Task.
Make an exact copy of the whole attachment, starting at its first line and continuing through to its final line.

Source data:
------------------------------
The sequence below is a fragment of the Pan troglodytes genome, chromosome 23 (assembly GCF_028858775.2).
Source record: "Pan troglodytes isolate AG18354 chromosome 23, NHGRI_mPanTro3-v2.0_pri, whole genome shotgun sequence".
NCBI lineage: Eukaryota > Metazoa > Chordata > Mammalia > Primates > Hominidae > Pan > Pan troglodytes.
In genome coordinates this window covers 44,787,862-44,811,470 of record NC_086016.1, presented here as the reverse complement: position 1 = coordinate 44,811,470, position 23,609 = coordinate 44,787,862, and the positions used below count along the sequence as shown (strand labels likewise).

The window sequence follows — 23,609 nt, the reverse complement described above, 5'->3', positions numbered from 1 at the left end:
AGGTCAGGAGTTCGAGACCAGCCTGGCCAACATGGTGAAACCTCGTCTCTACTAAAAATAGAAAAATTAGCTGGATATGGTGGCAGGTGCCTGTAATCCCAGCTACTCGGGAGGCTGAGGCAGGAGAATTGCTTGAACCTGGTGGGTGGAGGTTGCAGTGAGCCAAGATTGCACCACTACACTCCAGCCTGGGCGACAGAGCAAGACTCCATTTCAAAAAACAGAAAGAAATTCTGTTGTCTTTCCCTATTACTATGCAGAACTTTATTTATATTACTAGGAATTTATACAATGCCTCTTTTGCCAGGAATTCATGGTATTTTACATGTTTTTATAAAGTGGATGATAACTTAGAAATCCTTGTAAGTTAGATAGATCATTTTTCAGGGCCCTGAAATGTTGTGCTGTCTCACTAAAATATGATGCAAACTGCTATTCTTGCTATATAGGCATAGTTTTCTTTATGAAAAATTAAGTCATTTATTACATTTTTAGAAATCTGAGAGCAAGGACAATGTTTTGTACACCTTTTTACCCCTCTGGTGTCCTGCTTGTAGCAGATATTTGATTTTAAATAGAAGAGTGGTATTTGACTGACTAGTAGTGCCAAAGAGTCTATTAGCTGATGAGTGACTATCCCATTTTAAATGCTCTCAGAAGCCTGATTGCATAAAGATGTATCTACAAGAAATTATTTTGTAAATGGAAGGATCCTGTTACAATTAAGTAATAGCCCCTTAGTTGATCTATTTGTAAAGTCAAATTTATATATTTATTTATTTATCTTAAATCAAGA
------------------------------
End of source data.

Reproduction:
The sequence below is a fragment of the Pan troglodytes genome, chromosome 23 (assembly GCF_028858775.2).
Source record: "Pan troglodytes isolate AG18354 chromosome 23, NHGRI_mPanTro3-v2.0_pri, whole genome shotgun sequence".
NCBI lineage: Eukaryota > Metazoa > Chordata > Mammalia > Primates > Hominidae > Pan > Pan troglodytes.
In genome coordinates this window covers 44,787,862-44,811,470 of record NC_086016.1, presented here as the reverse complement: position 1 = coordinate 44,811,470, position 23,609 = coordinate 44,787,862, and the positions used below count along the sequence as shown (strand labels likewise).

The window sequence follows — 23,609 nt, the reverse complement described above, 5'->3', positions numbered from 1 at the left end:
AGGTCAGGAGTTCGAGACCAGCCTGGCCAACATGGTGAAACCTCGTCTCTACTAAAAATAGAAAAATTAGCTGGATATGGTGGCAGGTGCCTGTAATCCCAGCTACTCGGGAGGCTGAGGCAGGAGAATTGCTTGAACCTGGTGGGTGGAGGTTGCAGTGAGCCAAGATTGCACCACTACACTCCAGCCTGGGCGACAGAGCAAGACTCCATTTCAAAAAACAGAAAGAAATTCTGTTGTCTTTCCCTATTACTATGCAGAACTTTATTTATATTACTAGGAATTTATACAATGCCTCTTTTGCCAGGAATTCATGGTATTTTACATGTTTTTATAAAGTGGATGATAACTTAGAAATCCTTGTAAGTTAGATAGATCATTTTTCAGGGCCCTGAAATGTTGTGCTGTCTCACTAAAATATGATGCAAACTGCTATTCTTGCTATATAGGCATAGTTTTCTTTATGAAAAATTAAGTCATTTATTACATTTTTAGAAATCTGAGAGCAAGGACAATGTTTTGTACACCTTTTTACCCCTCTGGTGTCCTGCTTGTAGCAGATATTTGATTTTAAATAGAAGAGTGGTATTTGACTGACTAGTAGTGCCAAAGAGTCTATTAGCTGATGAGTGACTATCCCATTTTAAATGCTCTCAGAAGCCTGATTGCATAAAGATGTATCTACAAGAAATTATTTTGTAAATGGAAGGATCCTGTTACAATTAAGTAATAGCCCCTTAGTTGATCTATTTGTAAAGTCAAATTTATATATTTATTTATTTATCTTAAATCAAGA